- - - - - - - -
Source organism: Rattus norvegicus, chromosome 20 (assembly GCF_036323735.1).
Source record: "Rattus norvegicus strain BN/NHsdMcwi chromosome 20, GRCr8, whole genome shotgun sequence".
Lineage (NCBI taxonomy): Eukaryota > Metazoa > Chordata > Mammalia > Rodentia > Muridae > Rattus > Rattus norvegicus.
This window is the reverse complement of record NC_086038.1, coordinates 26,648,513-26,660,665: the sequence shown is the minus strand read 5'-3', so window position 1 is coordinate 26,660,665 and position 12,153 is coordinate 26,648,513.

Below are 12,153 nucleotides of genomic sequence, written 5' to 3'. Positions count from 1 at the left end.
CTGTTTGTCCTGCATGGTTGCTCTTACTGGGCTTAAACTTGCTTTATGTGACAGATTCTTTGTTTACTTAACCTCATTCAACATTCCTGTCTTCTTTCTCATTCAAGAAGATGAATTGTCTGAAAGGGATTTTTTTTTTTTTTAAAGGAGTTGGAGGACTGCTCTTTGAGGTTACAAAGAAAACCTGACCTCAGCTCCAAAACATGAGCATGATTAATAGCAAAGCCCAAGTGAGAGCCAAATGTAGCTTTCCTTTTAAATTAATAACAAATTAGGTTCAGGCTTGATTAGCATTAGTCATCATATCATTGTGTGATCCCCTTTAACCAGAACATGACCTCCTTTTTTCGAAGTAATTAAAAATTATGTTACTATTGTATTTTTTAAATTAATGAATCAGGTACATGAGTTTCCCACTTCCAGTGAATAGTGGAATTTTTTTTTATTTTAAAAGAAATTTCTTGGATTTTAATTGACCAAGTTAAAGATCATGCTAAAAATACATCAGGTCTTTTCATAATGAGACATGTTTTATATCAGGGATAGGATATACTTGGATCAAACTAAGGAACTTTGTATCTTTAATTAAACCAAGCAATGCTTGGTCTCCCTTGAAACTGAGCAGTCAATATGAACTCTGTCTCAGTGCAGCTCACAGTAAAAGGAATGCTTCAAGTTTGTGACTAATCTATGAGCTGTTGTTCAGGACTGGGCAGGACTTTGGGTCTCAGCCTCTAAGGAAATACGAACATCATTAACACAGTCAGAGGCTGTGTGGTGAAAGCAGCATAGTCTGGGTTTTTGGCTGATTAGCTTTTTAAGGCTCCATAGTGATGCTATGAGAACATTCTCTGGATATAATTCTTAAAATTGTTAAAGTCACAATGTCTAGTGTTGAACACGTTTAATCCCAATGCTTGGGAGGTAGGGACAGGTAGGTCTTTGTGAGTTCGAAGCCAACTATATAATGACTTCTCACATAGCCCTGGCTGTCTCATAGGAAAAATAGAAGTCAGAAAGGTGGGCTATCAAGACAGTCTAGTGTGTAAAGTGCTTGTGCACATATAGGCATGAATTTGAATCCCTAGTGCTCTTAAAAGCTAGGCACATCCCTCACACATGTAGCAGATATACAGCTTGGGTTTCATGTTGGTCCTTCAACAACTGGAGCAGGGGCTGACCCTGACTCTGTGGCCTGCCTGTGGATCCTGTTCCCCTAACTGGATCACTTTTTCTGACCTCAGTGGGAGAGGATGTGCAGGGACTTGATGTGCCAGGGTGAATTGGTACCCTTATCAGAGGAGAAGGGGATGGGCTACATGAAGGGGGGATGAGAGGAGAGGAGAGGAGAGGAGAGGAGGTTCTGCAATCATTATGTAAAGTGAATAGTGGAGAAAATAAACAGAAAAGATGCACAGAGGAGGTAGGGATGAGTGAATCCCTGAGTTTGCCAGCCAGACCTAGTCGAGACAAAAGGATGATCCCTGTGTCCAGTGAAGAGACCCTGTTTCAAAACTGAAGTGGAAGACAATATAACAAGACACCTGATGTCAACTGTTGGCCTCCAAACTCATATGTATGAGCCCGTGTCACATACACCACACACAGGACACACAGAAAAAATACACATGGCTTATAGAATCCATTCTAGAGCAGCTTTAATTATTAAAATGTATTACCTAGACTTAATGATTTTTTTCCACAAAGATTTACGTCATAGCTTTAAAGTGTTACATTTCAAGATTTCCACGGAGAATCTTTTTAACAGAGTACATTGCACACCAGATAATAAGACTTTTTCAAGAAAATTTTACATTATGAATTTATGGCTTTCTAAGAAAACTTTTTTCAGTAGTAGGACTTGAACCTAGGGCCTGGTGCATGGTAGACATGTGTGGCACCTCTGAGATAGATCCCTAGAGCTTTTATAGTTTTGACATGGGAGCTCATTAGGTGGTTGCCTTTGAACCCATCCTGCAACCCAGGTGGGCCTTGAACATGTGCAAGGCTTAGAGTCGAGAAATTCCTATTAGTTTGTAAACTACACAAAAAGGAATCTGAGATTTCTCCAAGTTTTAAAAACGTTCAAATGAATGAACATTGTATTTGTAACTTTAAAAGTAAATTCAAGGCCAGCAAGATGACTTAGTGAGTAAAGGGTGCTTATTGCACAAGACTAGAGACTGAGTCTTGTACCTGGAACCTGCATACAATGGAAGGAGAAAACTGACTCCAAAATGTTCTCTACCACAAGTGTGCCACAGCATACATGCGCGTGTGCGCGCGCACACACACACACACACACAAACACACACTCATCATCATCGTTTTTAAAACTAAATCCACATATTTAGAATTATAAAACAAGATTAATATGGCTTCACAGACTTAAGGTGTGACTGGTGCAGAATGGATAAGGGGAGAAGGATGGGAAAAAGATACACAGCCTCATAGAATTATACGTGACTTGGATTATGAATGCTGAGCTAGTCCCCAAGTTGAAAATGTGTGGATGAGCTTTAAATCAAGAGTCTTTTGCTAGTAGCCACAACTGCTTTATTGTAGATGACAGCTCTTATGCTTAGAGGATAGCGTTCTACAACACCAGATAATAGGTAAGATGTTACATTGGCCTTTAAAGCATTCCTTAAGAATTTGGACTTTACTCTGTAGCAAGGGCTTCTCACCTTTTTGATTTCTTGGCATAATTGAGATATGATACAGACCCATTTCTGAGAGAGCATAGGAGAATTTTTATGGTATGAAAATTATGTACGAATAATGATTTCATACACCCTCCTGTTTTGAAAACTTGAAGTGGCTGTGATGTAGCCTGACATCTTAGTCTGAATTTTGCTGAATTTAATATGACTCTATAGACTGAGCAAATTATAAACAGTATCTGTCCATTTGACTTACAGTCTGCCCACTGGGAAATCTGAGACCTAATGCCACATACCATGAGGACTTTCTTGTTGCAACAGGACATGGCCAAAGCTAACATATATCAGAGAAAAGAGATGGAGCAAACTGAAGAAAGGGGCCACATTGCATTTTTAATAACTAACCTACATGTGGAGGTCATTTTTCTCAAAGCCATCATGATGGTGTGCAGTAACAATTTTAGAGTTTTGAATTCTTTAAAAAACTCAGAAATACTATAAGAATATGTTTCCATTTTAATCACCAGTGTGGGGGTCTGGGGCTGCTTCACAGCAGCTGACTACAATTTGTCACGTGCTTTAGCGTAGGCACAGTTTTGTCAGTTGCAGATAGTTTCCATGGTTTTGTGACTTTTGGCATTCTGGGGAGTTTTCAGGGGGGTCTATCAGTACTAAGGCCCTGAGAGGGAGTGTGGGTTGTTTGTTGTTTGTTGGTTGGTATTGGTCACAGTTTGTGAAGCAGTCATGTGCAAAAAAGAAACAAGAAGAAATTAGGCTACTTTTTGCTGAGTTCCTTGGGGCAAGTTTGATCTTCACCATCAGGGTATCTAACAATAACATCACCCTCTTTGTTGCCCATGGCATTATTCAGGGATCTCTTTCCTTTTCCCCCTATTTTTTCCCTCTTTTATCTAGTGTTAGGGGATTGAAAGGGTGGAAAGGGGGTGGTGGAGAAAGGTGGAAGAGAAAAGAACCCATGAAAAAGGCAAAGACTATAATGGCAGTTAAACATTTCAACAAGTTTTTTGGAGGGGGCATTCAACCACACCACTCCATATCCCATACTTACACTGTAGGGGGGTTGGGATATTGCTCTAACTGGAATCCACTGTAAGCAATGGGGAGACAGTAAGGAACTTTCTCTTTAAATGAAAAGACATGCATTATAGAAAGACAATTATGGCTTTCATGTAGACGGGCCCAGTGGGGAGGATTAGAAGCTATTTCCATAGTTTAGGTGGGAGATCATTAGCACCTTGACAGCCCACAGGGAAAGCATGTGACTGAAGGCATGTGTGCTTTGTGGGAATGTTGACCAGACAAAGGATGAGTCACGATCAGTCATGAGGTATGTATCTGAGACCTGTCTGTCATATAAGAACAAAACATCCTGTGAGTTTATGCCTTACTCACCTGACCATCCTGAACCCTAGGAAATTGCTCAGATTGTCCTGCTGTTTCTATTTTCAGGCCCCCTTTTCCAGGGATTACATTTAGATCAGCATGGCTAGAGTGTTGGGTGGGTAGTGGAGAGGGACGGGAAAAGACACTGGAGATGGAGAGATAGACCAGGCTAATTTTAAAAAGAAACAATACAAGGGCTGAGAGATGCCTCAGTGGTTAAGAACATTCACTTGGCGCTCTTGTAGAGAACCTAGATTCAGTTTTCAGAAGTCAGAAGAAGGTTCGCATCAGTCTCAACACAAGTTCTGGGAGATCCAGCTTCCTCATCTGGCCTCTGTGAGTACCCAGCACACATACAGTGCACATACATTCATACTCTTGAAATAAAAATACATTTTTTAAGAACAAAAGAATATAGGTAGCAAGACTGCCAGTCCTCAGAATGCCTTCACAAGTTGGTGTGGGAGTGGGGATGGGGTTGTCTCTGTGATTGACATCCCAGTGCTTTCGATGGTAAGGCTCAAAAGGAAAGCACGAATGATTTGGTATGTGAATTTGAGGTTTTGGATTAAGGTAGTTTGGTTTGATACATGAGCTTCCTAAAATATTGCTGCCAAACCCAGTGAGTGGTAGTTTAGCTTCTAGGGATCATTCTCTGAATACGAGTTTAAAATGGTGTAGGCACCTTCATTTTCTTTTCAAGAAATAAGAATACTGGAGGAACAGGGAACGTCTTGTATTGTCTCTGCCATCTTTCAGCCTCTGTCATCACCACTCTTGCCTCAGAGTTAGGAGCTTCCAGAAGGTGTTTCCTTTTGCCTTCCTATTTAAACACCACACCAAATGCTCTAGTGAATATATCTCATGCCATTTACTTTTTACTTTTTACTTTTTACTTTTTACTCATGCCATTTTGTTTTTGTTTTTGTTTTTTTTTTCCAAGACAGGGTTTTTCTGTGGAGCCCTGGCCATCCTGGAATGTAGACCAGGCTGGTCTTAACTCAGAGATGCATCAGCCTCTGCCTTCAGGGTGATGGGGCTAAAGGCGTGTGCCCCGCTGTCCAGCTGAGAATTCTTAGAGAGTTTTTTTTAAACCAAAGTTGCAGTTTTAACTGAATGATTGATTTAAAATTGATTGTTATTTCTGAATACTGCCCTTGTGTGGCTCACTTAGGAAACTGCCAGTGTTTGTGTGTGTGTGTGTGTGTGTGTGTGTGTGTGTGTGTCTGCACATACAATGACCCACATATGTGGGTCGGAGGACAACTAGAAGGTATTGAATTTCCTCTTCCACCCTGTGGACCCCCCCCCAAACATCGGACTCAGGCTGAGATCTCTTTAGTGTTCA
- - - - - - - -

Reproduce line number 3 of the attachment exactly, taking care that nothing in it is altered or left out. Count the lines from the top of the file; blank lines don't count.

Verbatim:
Lineage (NCBI taxonomy): Eukaryota > Metazoa > Chordata > Mammalia > Rodentia > Muridae > Rattus > Rattus norvegicus.